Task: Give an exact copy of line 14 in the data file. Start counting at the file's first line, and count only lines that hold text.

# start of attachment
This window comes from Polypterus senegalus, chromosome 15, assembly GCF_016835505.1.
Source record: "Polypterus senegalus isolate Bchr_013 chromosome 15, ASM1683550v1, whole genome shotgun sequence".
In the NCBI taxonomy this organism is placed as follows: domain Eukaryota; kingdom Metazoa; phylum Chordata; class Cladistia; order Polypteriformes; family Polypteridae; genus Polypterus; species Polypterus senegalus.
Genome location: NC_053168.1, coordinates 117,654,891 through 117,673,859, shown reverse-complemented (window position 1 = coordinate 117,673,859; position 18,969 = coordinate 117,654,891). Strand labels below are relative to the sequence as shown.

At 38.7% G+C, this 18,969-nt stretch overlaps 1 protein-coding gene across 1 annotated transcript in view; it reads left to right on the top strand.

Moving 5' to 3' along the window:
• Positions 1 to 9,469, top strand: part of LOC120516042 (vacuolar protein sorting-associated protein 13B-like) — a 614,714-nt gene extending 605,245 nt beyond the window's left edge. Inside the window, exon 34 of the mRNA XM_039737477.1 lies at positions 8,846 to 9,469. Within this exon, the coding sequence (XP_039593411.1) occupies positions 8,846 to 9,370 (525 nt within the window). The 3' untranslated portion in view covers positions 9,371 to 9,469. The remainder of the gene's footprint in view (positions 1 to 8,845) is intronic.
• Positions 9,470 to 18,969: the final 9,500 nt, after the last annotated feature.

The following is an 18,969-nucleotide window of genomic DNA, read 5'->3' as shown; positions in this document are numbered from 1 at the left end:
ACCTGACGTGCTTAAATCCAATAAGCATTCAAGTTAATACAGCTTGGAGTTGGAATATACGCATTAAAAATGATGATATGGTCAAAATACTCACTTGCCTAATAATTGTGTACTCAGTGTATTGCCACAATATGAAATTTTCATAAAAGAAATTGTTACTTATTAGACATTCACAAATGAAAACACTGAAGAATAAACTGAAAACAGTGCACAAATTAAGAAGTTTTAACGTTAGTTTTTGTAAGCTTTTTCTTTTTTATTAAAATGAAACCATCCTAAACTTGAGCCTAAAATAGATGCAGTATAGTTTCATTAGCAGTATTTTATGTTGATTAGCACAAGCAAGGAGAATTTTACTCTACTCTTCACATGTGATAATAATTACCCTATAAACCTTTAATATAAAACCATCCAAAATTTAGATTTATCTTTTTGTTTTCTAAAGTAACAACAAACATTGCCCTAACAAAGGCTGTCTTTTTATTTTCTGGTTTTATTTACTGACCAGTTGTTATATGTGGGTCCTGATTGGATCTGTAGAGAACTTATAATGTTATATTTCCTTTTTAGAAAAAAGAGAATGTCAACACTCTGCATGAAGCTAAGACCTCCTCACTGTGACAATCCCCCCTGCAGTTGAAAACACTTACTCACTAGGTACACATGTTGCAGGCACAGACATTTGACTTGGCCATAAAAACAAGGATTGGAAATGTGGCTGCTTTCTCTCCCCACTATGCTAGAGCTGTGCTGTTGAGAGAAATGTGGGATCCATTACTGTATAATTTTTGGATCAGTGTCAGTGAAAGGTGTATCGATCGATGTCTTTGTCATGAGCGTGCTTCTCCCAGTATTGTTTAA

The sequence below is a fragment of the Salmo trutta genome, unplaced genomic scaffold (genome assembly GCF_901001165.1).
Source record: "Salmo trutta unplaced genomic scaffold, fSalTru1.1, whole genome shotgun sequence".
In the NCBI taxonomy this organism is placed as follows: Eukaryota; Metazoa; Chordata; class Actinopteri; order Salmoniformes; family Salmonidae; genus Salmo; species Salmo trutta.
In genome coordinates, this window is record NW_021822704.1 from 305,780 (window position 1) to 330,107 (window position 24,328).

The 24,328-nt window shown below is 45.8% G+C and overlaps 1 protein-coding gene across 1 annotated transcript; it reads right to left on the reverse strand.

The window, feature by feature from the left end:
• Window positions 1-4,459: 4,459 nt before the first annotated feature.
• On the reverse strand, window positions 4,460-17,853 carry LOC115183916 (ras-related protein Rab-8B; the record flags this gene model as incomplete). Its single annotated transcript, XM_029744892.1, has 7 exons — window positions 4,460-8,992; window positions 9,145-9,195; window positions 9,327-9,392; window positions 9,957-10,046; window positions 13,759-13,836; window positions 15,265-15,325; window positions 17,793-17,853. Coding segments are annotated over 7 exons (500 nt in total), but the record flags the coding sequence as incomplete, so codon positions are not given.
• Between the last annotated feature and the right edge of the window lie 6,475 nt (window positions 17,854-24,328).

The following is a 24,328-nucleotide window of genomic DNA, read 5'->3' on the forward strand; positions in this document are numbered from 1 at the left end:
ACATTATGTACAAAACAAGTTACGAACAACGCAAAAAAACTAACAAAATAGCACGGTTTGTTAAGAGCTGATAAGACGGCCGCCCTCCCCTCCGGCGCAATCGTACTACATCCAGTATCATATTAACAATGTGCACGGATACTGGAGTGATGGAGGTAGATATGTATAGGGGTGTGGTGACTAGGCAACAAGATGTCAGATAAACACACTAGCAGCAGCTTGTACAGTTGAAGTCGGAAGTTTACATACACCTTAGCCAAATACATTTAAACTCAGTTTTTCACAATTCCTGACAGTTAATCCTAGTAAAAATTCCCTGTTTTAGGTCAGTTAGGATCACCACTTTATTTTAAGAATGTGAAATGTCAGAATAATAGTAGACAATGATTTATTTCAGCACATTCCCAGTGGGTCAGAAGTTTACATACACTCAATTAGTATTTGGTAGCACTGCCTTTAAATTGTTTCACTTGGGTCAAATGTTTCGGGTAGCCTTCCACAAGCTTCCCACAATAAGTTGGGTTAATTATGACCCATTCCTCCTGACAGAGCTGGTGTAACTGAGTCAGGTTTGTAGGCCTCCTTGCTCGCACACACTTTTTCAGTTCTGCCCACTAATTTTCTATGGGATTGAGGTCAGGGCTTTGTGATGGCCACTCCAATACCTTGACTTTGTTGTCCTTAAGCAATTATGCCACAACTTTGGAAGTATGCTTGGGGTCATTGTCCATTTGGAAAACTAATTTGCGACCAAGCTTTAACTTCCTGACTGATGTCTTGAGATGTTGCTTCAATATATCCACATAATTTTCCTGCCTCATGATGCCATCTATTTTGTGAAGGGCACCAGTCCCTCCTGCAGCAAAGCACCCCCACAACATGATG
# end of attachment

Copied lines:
In genome coordinates, this window is record NW_021822704.1 from 305,780 (window position 1) to 330,107 (window position 24,328).